But if you have physical rations, you need FCI, you need large procurement, you need high MSPs … this will keep farmers hooked to growing primarily rice and wheat.

Bringing change takes time, considering the realities on the ground. We will evolve to a better approach step by step.

The government has been talking of a non-adversarial tax regime. How will you deal with roughly R4 lakh crore of existing tax disputes?

One of the reasons for our low tax-to-GDP ratio, low compliance level and a parallel economy is that the tax administration has been in some ways dysfunctional. If we improve our tax system, people would be more than happy to pay taxes. We can’t change everything overnight. There are about a lakh people in our entire tax administration. Besides, states have their own tax collection authorities. We are committed to bringing a change.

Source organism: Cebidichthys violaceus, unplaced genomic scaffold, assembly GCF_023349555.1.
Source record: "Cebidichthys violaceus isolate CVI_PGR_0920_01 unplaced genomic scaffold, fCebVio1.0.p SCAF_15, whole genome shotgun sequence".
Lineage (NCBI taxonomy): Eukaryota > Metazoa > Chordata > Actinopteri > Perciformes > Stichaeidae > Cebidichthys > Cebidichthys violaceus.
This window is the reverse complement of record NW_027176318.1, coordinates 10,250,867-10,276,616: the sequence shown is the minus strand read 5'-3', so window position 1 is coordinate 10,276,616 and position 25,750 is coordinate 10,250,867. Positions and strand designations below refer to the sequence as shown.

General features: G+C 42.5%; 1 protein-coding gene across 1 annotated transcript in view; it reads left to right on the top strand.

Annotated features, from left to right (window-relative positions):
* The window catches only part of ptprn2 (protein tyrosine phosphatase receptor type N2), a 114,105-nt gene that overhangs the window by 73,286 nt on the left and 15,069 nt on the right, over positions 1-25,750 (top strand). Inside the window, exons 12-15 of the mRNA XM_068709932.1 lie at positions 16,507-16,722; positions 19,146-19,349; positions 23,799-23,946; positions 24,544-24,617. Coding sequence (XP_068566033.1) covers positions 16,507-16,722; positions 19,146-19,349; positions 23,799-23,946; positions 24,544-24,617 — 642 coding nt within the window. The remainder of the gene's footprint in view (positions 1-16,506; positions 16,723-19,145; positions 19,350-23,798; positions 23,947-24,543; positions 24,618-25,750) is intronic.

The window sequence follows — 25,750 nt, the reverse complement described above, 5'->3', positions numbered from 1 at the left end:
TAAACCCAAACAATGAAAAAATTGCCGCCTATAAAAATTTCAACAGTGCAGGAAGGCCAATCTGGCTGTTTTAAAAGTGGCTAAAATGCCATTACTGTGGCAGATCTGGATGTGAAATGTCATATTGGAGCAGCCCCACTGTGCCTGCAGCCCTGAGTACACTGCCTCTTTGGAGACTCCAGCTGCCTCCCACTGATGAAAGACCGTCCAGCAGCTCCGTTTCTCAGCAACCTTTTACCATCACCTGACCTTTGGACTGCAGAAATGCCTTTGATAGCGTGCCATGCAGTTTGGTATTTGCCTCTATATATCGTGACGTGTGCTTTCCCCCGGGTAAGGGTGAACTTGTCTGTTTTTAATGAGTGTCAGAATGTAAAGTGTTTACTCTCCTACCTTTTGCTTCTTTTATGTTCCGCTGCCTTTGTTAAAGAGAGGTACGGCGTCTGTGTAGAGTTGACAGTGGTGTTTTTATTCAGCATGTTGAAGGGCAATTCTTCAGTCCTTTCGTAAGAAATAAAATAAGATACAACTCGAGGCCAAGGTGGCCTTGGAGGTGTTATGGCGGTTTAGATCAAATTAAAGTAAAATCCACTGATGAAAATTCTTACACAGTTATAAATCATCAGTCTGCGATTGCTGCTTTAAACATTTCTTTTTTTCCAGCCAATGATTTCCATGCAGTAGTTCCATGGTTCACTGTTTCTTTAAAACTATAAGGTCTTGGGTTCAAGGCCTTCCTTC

The Cabinet decided not to pursue tax demands in the case of Shell and Vodafone after the Bombay High Court ruled in their favour. Can that approach be applied in disputes involving other issues too?

In the transfer pricing case, the issues were similar and the number of cases limited. So we could adopt this approach of not further pursuing cases which were decided by a court. It is hard to generalise if we take the entire set of tax disputes.

Given the experience of aggressive tax administration, how do we ensure the black money law announced in the Budget will not be abused? The rigorous imprisonment provision makes the taxman even more powerful.